It should be challenging for iBuyers in a seller’s market, but they’re paying more. It could be a business strategy: Accept lower profits to assure long-term success.
PASADENA, Calif. – Defying predictions that the iBuying concept wouldn’t work in an intense seller’s market, this new breed of homebuyers has ramped up property acquisitions to record levels.
“iBuyers,” short for “instant buyers,” mostly stopped buying homes in mid-2020 as COVID-19 injected uncertainty into the housing market. Now, iBuyers have come back strong. They’re wooing home sellers by making aggressive offers and cutting fees.
As a result, the three biggest iBuyers – Opendoor, Offerpad and Zillow Offers – hit new highs for buying activity during the second quarter of 2021, according to research by Mike DelPrete, a scholar-in-residence at the University of Colorado.
“For anyone concerned that the iBuyer model wouldn’t be popular in a seller’s market, the evidence shows that it is resonating with consumers more than ever, and market conditions are in fact fueling its growth,” DelPrete says.
DelPrete himself was among the skeptics. With many homes attracting multiple offers, the thinking was sellers would have no trouble finding buyers – and the iBuyer pitch would fall flat.
iBuyers pay aggressive prices
Part of the reason iBuyers are finding so many takers: They’re paying a premium (as if home sellers needed any more good news in an era of super-low inventory and record-high prices).
The four major iBuyers – Opendoor, Offerpad, Zillow Offers and RedfinNow – made bids that averaged 104.1% of market value during the first half of the year, according to research by Zavvie, a real estate technology company that works with brokerages to help sellers compare offers from iBuyers. That’s up from 97.6% of market value last year.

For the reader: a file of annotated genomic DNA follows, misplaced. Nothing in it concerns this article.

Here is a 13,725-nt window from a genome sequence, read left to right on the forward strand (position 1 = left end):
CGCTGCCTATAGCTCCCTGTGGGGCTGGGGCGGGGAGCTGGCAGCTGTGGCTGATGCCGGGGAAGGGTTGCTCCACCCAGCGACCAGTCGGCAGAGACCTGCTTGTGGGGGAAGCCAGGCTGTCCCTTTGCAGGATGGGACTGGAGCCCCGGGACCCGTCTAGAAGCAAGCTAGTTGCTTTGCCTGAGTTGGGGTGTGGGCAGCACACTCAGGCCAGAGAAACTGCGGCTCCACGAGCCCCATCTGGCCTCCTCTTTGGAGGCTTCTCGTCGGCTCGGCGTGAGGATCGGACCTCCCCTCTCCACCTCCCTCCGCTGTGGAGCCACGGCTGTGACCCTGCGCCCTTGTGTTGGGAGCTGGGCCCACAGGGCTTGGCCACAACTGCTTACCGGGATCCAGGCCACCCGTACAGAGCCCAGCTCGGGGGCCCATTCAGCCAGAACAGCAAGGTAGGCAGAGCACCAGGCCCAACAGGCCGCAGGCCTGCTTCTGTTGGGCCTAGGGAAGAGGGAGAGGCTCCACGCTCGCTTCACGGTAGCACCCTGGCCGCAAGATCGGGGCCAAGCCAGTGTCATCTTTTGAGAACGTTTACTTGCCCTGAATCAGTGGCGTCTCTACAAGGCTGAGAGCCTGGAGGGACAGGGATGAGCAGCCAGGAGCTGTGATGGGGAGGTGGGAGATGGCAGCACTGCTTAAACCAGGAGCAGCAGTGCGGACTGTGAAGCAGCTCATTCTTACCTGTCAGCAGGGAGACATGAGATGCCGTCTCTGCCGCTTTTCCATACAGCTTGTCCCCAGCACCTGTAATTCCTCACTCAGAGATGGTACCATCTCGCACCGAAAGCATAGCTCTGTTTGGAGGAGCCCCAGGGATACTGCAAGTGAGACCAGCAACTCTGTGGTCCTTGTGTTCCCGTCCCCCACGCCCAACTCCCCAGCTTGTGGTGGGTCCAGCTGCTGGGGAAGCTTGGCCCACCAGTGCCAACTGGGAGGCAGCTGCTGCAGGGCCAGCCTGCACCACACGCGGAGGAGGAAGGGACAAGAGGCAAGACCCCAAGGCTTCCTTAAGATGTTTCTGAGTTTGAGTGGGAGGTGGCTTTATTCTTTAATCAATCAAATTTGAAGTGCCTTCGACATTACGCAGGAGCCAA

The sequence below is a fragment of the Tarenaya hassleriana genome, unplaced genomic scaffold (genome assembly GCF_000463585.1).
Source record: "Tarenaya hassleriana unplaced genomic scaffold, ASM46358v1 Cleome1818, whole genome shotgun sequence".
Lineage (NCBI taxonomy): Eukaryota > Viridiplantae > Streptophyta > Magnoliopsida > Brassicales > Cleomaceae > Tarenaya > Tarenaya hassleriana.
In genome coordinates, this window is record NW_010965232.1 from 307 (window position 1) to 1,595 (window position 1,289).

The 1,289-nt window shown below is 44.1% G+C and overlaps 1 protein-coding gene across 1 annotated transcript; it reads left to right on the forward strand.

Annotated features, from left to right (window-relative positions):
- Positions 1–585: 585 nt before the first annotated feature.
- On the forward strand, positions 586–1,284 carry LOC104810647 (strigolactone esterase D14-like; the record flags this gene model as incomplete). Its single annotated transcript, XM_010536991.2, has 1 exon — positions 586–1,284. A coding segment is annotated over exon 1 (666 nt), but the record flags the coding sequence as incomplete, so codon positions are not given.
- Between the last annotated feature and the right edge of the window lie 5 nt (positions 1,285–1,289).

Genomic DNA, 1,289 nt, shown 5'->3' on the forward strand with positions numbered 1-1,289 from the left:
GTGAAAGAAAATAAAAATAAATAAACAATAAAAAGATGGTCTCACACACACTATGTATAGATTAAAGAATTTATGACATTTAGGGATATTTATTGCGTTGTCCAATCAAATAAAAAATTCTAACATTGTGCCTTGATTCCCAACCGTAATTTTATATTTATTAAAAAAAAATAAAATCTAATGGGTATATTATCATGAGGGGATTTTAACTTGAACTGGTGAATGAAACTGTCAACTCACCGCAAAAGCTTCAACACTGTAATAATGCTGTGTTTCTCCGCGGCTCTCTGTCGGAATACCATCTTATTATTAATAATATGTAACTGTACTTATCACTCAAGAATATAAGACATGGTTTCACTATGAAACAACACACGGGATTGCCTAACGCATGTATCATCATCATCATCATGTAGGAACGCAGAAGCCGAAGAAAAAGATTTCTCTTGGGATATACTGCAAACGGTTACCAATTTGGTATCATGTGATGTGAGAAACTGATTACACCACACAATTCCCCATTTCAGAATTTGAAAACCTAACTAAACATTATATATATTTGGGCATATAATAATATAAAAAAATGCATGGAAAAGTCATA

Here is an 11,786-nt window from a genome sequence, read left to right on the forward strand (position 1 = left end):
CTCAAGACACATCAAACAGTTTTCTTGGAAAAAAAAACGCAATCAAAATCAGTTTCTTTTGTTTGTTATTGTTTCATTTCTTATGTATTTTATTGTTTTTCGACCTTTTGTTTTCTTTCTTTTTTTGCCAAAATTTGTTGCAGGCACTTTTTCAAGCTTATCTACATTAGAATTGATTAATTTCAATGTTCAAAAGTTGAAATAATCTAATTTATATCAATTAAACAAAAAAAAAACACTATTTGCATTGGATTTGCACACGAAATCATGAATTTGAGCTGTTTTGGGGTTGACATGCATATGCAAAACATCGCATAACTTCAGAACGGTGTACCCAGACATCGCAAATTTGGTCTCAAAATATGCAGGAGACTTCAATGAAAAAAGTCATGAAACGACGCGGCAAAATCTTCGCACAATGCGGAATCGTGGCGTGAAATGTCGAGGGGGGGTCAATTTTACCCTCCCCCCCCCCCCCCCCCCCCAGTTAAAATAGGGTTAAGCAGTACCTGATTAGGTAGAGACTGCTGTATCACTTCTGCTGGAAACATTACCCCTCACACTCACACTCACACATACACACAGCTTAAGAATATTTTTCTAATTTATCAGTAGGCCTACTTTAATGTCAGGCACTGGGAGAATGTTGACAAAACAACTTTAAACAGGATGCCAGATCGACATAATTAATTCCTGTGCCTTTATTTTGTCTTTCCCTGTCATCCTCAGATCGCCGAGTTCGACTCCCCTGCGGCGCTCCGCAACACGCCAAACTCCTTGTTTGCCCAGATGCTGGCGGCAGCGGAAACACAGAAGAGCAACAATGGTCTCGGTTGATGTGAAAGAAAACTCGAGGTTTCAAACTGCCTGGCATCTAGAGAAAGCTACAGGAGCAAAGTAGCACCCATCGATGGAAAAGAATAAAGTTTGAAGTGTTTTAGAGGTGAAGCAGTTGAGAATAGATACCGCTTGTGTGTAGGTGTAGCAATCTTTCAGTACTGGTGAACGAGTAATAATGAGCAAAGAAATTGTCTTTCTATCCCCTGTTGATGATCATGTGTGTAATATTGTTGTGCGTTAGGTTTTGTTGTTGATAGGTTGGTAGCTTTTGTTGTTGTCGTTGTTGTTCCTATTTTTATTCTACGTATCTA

“iBuyers are paying way over market prices for homes now to buy more of them,” DelPrete says. “Why? I think a big part of it is Opendoor is a public company and needs to demonstrate strong revenue growth.”
How iBuying works
iBuyers position themselves as a fast way to sell. Homeowners avoid the hassle of painting and staging their homes. Sellers need not clean and clear out for showings. iBuyers give a cash offer, and the seller can pick a closing date. The iBuyers then spruce up the homes and quickly put them on the market for sale.
While the companies are paying full price for homes, they had been collecting fees that ranged as high as 12% of the sale price. The average commission for a traditional real estate sale, by contrast, is a fraction of that.
However, iBuyers have been reducing fees so that they’re more competitive with traditional transactions. According to Zavvie, iBuyers’ average service fees dropped from 7.2% in 2020 to 5.1% by mid-2021.
The average concession charged for home repairs fell from 3.6% to 1.9%. In other words, the average hit for selling to an iBuyer is now just 7%, down from nearly 11% last year. Those fee cuts bring iBuyers’ fees in line with traditional sales.
Soaring home prices also have played in iBuyers’ favor. Many homeowners can’t close on another place until they retrieve the equity from their current home, and iBuyers promise fast, predictable sales.
“With supply constrained and demand so high, certainty becomes everything,” says Kerry Melcher, Opendoor’s head of real estate.
The pitch seems to be working. Zillow Offers reported that it bought a record 3,805 homes in the second quarter of 2021. That was more than twice its first-quarter volume.
“I confess to being quite excited by how well Zillow Offers is doing in such a hot seller’s market,” Zillow Group Chief Executive Rich Barton told Wall Street analysts in early August.
The pitch appealed to Texas home seller Kenneth Powell. When he decided to sell his family’s house in a Dallas suburb this spring, Powell considered listing the starter home with a real estate agent. After Powell learned he’d get an identical price and pay similar fees by selling to an iBuyer, he chose that path.
Opendoor promised to close quickly – and with no caveats. “I know what a financing contingency is and what an inspection contingency is, and the whole can of worms that can open,” says Powell, a mortgage loan officer. “Even with good preapprovals and good prequalifications, there’s still a risk that it can fall through.”
By selling to Opendoor, Powell says, he netted the same amount he would have gotten through a traditional sale, but without the hassle of marketing the home, and without the uncertainty of an offer falling apart.
“It was extremely convenient for us,” Powell says. “We didn’t have to list our home. We didn’t have to rent a storage unit for our stuff.”
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